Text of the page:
True to form, Teo Chee Hean was evasive about taking charge when speaking to 500 students at the Nanyang Technoloogical University (NTU) Ministerial Forum. Instead of providing guidance and a leadership beacon for the youngsters, he fell back to the whimper of consensus building. Instead of one strong voice, the preference seems to be to pander to a cacophony of opinions. Compared to 50 years ago, Teo claims, today's generation have more views, more questions, more ideas. Meaning the pioneer generation - which he urged the younger set to emulate - was a collation of bland, unenquiring minds with no initiatives of their own, and ever ready to fall in line behind one shepherd. Reality being such, no one guy lives forever, and someone needs to step into his shoes.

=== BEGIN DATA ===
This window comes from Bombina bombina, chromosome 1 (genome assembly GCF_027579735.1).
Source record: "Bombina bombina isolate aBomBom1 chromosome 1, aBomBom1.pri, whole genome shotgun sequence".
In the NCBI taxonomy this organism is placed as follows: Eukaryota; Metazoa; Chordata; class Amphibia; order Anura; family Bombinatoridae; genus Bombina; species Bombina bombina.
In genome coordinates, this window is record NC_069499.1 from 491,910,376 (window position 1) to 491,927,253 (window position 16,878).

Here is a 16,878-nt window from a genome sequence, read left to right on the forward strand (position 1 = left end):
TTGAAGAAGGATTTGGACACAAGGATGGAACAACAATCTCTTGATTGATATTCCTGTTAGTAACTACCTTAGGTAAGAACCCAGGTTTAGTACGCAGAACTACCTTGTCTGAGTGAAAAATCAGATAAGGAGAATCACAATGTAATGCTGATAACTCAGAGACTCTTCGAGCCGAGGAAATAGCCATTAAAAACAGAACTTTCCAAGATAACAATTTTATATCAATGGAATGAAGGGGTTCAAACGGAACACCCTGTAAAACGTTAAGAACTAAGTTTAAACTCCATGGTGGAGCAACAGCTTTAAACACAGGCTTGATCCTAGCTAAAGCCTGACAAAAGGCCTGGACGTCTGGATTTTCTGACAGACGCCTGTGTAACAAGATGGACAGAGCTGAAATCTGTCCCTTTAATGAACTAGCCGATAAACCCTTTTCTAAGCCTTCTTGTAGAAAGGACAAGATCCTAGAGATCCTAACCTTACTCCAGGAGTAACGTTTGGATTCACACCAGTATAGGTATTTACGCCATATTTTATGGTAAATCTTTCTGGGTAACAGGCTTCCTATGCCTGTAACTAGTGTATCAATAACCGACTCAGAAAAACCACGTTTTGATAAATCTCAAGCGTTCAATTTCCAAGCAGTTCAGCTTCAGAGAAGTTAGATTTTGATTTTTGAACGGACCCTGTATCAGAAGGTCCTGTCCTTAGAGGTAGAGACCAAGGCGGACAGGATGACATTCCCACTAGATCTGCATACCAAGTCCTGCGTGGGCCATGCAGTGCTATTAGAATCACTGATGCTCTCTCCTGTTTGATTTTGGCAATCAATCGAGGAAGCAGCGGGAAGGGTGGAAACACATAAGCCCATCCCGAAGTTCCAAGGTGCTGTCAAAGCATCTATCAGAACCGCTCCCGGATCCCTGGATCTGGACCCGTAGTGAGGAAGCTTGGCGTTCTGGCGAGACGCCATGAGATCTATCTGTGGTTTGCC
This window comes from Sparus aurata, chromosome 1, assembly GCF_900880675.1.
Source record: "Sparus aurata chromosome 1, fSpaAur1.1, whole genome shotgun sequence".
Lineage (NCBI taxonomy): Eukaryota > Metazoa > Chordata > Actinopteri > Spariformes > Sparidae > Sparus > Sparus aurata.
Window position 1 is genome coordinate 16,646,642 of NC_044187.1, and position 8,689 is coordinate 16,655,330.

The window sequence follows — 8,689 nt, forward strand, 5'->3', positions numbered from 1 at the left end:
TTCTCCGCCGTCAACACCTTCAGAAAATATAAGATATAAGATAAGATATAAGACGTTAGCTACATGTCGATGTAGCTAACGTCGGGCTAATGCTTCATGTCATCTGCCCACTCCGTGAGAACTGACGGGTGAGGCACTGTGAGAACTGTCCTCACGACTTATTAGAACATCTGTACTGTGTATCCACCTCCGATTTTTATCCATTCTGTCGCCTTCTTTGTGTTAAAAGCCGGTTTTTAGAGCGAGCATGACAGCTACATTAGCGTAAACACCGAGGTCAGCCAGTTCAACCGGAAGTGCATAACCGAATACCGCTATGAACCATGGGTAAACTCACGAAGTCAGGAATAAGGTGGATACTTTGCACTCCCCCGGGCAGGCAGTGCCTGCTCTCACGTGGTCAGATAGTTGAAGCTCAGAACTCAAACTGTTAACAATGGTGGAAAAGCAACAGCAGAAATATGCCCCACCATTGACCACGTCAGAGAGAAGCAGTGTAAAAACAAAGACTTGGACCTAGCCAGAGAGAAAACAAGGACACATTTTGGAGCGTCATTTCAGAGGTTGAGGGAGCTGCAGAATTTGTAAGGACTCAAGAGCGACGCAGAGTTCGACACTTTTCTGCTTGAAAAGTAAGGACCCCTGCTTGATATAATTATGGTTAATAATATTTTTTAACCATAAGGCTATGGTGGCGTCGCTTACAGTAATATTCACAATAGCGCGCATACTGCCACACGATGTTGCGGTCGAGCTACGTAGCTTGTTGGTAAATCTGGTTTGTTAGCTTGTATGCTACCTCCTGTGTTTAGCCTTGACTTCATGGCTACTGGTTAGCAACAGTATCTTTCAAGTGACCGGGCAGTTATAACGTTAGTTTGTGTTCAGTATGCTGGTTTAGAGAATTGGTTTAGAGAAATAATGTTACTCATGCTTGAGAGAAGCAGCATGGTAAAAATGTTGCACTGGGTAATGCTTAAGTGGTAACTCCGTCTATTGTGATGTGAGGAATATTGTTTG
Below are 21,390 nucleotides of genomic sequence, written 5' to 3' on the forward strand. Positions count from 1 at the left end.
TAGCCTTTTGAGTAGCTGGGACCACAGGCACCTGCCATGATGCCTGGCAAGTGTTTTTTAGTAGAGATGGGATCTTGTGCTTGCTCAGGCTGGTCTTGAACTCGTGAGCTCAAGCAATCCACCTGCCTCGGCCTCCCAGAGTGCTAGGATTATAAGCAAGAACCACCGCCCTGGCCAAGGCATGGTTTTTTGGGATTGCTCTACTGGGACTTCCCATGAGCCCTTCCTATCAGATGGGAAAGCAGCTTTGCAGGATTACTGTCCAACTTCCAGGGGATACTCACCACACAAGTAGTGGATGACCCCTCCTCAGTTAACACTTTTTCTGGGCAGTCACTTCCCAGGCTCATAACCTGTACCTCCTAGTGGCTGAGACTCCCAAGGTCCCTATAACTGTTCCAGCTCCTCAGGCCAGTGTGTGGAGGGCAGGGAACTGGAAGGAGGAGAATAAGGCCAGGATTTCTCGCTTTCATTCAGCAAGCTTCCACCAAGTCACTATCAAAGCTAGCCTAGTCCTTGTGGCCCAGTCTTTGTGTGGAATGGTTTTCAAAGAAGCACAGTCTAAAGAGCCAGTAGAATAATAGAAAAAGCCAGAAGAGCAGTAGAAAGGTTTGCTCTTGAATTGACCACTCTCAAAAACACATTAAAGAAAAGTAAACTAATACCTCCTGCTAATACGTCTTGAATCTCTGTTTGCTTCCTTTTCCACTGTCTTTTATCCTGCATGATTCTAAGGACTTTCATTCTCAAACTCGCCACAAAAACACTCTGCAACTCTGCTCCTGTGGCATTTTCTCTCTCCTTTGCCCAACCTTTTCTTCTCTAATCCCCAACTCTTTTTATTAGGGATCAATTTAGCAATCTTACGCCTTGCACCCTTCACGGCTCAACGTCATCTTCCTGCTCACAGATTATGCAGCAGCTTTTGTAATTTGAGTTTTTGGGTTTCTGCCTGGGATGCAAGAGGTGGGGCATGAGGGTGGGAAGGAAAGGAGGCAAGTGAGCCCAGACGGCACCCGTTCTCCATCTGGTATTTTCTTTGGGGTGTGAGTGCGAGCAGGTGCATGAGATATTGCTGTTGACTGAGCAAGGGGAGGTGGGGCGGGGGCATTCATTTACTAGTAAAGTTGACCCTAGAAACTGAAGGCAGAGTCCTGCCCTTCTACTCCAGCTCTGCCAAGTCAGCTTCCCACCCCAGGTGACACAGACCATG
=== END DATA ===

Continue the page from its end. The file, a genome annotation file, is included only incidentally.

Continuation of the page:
With no able captain at the helm, consensus building can be an uphill task. We already have a historical baggage of race and religion differences, and adding more foreign elements into the melting pot is no help. The good news is that more Singaporeans are throwing their hat into the coming elections. Despite all the talk of polarisation, Singapore is not ancient China during the Warring States period, "all under heaven" need not apply. Better to place faith in true democracy, and keep a look out for the saboteurs who undermine the time tested institution.
The King of Qin (Chinese: 秦王; pinyin: Qín Wáng) liked the ancient way of saying "I" (Chinese: 寡人; pinyin: guǎ rén). Unfortunately the two Chinese characters "寡" which means less, or lacking, and "人" which means man, or person, in ancient Chinese could potentially have the meaning of "a man who lacks morals" (Chinese: 寡德之人; pinyin: guǎ dé zhī rén). Self appointed king or not, no person lacking moral authority should be allowed to rule.